NOTES

* This presentation of the UNCITRAL Digest is a slightly modified version of the original UNCITRAL text at <http://www.UNCITRAL.org/pdf/english/clout/CISG_second_edition.pdf>. The following modifications were made by the Institute of International Commercial Law of the Pace University School of Law:

   -    To enhance access to contents by computer search engines, we present in html rather than pdf;
 
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In addition, this presentation introduces each section of the UNCITRAL Digest with a Google search button. This is to help you access doctrine (relevant material from the over 1,200 commentaries, monographs and books on the CISG and related subjects that we present on this database) as well as the texts of the cases that UNCITRAL cites in its Digests and that we present in our updates to UNCITRAL's Digests.

1. Article 61(1)(a) is, nevertheless, cited in some decisions: [GERMANY Landgericht Münchengladbach 15 July 2003 (Filters case)]; [SWITZERLAND Kantonsgericht Zug 12 December 2002 (Methyl tertiary-butyl ether case)]; [SWITZERLAND Handelsgericht St. Gallen 3 December 2002 (Sizing machine case)]; [ARGENTINA Cámara Nacional de Apelaciones en lo Comercial de Buenos Aires 21 July 2002 (Malt case)].

2. See [GERMANY Landgericht Berlin 21 March 2003 (Fabrics case)]; [SWITZERLAND Cour de Justice, Genève 13 September 2002 (Grain case)]; [FRANCE Cour d'appel de Colmar 12 June 2001 (Polyurethane foam covers for air conditioners case)]; [GERMANY Oberlandesgericht Düsseldorf 11 July 1996 (Lawn mower engines case)]; [GERMANY Arbitration-Schiedsgericht der Handelskammer Hamburg, 21 March 1996 and 21 June 1996 (Chinese goods case)]; [GERMANY Landgericht Aachen 14 May 1993 (Electronic hearing aid case)]; [GERMANY Oberlandesgericht Hamm 22 September 1992 (Frozen bacon case)].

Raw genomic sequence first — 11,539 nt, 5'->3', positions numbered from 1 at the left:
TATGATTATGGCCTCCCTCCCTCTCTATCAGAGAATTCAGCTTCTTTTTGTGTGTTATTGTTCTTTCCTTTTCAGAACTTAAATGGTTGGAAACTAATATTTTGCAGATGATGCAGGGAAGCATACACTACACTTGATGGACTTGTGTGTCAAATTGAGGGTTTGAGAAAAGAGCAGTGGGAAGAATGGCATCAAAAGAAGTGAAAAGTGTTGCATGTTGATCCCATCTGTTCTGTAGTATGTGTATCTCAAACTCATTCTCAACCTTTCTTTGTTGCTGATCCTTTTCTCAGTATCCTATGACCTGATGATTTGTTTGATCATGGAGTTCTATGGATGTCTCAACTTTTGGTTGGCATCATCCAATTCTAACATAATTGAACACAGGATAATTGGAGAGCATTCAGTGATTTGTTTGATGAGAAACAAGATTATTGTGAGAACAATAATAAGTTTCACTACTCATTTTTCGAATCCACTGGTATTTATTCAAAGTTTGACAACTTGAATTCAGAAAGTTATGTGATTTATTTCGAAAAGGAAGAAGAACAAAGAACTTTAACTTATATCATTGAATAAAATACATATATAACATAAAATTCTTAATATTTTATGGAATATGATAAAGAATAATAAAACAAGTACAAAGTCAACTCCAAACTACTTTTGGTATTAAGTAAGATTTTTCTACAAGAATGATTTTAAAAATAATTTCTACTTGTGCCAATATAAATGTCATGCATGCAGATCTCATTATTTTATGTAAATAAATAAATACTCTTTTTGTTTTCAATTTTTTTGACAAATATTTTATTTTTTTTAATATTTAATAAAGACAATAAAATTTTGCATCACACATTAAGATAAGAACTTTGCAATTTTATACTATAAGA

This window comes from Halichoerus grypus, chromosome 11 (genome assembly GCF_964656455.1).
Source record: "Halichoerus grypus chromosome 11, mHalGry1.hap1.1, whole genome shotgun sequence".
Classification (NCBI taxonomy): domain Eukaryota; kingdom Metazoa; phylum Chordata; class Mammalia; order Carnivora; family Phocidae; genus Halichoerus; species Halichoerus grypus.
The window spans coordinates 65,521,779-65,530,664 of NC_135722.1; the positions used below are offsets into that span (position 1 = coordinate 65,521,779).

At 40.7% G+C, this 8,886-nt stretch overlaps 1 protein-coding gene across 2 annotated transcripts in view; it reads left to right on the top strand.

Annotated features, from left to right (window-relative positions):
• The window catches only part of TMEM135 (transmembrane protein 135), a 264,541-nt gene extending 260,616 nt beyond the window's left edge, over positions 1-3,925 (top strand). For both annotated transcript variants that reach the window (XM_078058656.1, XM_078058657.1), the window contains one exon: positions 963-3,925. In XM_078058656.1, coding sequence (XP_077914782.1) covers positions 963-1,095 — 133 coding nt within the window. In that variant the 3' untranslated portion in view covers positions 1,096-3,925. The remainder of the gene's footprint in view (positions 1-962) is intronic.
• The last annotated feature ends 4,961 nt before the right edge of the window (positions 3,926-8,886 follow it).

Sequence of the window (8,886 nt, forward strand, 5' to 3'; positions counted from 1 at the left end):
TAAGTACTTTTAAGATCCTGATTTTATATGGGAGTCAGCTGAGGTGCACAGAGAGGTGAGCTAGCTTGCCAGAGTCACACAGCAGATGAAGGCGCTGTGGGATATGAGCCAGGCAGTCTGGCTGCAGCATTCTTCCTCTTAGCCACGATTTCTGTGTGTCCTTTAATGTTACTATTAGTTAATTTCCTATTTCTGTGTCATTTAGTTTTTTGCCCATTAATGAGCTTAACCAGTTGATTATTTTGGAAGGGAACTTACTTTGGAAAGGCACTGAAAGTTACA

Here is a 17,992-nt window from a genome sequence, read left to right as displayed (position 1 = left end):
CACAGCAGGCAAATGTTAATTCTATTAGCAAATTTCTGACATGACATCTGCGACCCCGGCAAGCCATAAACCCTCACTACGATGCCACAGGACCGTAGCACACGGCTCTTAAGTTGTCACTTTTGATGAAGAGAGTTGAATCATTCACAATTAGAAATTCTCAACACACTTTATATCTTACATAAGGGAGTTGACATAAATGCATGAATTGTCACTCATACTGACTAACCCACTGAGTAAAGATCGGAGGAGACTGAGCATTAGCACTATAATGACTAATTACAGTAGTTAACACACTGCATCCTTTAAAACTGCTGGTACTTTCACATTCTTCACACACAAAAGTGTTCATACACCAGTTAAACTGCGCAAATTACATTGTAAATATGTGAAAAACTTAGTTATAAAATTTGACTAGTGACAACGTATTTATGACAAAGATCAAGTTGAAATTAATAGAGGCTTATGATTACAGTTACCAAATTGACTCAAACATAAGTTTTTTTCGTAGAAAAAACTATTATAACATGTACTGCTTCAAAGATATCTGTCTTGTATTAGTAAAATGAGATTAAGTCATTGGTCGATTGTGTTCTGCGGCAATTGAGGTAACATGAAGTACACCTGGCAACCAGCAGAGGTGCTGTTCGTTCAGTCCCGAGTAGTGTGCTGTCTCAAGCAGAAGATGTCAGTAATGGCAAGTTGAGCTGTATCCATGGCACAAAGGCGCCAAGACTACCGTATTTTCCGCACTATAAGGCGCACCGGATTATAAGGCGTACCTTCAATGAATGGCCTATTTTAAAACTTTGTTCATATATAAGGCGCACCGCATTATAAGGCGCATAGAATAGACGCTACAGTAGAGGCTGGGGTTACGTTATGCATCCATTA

3. [GERMANY Oberlandesgericht Koblenz 17 September 1993 (Computer chip case)] (see full text of the decision).

4. See [FRANCE Cour d'appel Grenoble 22 February 1995 (Jeans case)] (breach of a re-export prohibition) (see full text of the decision); [SWITZERLAND Handelsgericht des Kantons Aargau 26 September 1997 (Cutlery case)] (violation of an exclusivity agreement); [GERMANY Oberlandesgericht Köln 8 January 1997 (Tannery machines case)] (breach of an agreement to correct a lack of conformity within an agreed period of time); [ICC International Court of Arbitration, Award 7197 of 1992 (Failure to open letter of credit and penalty clause case)] (failure to open a letter of credit); [SWITZERLAND Berzirksgericht der Sanne, 20 February 1997 (Spirits case)]; [AUSTRALIA Supreme Court of Queensland 17 November 2000 (Scrap steel case)].

5. [GERMANY Bundesgerichtshof 5 February 1997 (Containers for plants case)].

6. German courts have succeeded in departing from their national law and granting damages in conjunction with other remedies such as avoidance of contract; see the following decisions (applying article 45(2), which with respect to buyer's remedies incorporates the same principle as article 61(2): [GERMANY Oberlandesgericht Hamburg 26 November 1999 (Jeans case)]; [GERMANY Landgericht Heilbronn 15 September 1997 (Film coating machine case)]; [GERMANY Landgericht Landshut 5 April 1995 (Sport clothing case)]; [GERMANY Landgericht München 20 March 1995]; [GERMANY Landgericht Baden-Baden 14 August 1991 (Wall tiles case)]; implicitly, see [GERMANY Bundesgerichtshof 25 June 1997 (Stainless steel wire case)].

7. United Nations Conference on Contracts for the International Sale of Goods, Vienna, 10 March-11 April 1980, Official Records, Documents of the Conference and Summary Records of the Plenary Meetings and of the Meetings of the Main Committee, 1981, p. 48.

8. For the seller's right to fix an additional period of time for the buyer to perform, see article 63.

9. One court avoided this question by holding that the contract in question was a distribution agreement not governed by the CISG. See [UNITED STATES Federal District Court, Southern District of New York, 21 July 1997 (Helen Kaminski v. Marketing Australian Products)].